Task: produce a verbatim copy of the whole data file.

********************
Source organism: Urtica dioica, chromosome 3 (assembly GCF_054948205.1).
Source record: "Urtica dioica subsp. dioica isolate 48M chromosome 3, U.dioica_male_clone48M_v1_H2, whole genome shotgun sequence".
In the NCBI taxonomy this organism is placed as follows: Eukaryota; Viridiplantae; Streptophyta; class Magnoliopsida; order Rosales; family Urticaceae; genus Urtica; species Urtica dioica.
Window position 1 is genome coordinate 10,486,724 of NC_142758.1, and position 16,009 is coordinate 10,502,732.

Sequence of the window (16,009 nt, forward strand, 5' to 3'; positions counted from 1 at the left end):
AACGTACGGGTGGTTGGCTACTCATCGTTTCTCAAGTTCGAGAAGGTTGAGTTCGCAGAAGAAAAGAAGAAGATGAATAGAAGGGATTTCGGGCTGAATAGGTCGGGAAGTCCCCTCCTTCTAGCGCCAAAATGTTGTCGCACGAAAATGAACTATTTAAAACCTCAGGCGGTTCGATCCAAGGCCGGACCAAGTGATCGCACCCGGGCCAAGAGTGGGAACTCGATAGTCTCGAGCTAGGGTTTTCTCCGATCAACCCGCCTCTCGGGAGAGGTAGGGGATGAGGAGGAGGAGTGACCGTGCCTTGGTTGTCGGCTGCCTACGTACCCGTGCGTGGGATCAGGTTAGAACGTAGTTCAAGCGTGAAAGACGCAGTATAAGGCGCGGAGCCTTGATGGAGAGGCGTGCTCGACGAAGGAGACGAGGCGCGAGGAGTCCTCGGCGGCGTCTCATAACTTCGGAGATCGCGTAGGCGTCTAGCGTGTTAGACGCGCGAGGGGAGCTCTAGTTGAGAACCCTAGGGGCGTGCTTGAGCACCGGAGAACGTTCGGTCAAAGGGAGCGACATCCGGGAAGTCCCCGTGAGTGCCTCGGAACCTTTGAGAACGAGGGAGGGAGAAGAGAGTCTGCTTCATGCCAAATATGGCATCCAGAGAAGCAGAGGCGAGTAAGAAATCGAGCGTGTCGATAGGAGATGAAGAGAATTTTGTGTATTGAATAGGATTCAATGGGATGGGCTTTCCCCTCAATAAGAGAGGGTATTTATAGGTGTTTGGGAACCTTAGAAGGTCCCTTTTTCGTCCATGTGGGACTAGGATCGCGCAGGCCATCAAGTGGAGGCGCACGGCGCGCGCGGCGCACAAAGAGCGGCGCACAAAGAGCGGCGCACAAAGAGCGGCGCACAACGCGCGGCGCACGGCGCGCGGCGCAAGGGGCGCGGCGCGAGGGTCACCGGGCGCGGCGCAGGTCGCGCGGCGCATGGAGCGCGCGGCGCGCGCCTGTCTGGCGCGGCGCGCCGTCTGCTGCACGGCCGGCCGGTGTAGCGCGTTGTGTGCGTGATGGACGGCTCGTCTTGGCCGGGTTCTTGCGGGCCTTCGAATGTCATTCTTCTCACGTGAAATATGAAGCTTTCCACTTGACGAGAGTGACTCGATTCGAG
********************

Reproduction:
Source organism: Urtica dioica, chromosome 3 (assembly GCF_054948205.1).
Source record: "Urtica dioica subsp. dioica isolate 48M chromosome 3, U.dioica_male_clone48M_v1_H2, whole genome shotgun sequence".
In the NCBI taxonomy this organism is placed as follows: Eukaryota; Viridiplantae; Streptophyta; class Magnoliopsida; order Rosales; family Urticaceae; genus Urtica; species Urtica dioica.
Window position 1 is genome coordinate 10,486,724 of NC_142758.1, and position 16,009 is coordinate 10,502,732.

Sequence of the window (16,009 nt, forward strand, 5' to 3'; positions counted from 1 at the left end):
AACGTACGGGTGGTTGGCTACTCATCGTTTCTCAAGTTCGAGAAGGTTGAGTTCGCAGAAGAAAAGAAGAAGATGAATAGAAGGGATTTCGGGCTGAATAGGTCGGGAAGTCCCCTCCTTCTAGCGCCAAAATGTTGTCGCACGAAAATGAACTATTTAAAACCTCAGGCGGTTCGATCCAAGGCCGGACCAAGTGATCGCACCCGGGCCAAGAGTGGGAACTCGATAGTCTCGAGCTAGGGTTTTCTCCGATCAACCCGCCTCTCGGGAGAGGTAGGGGATGAGGAGGAGGAGTGACCGTGCCTTGGTTGTCGGCTGCCTACGTACCCGTGCGTGGGATCAGGTTAGAACGTAGTTCAAGCGTGAAAGACGCAGTATAAGGCGCGGAGCCTTGATGGAGAGGCGTGCTCGACGAAGGAGACGAGGCGCGAGGAGTCCTCGGCGGCGTCTCATAACTTCGGAGATCGCGTAGGCGTCTAGCGTGTTAGACGCGCGAGGGGAGCTCTAGTTGAGAACCCTAGGGGCGTGCTTGAGCACCGGAGAACGTTCGGTCAAAGGGAGCGACATCCGGGAAGTCCCCGTGAGTGCCTCGGAACCTTTGAGAACGAGGGAGGGAGAAGAGAGTCTGCTTCATGCCAAATATGGCATCCAGAGAAGCAGAGGCGAGTAAGAAATCGAGCGTGTCGATAGGAGATGAAGAGAATTTTGTGTATTGAATAGGATTCAATGGGATGGGCTTTCCCCTCAATAAGAGAGGGTATTTATAGGTGTTTGGGAACCTTAGAAGGTCCCTTTTTCGTCCATGTGGGACTAGGATCGCGCAGGCCATCAAGTGGAGGCGCACGGCGCGCGCGGCGCACAAAGAGCGGCGCACAAAGAGCGGCGCACAAAGAGCGGCGCACAACGCGCGGCGCACGGCGCGCGGCGCAAGGGGCGCGGCGCGAGGGTCACCGGGCGCGGCGCAGGTCGCGCGGCGCATGGAGCGCGCGGCGCGCGCCTGTCTGGCGCGGCGCGCCGTCTGCTGCACGGCCGGCCGGTGTAGCGCGTTGTGTGCGTGATGGACGGCTCGTCTTGGCCGGGTTCTTGCGGGCCTTCGAATGTCATTCTTCTCACGTGAAATATGAAGCTTTCCACTTGACGAGAGTGACTCGATTCGAG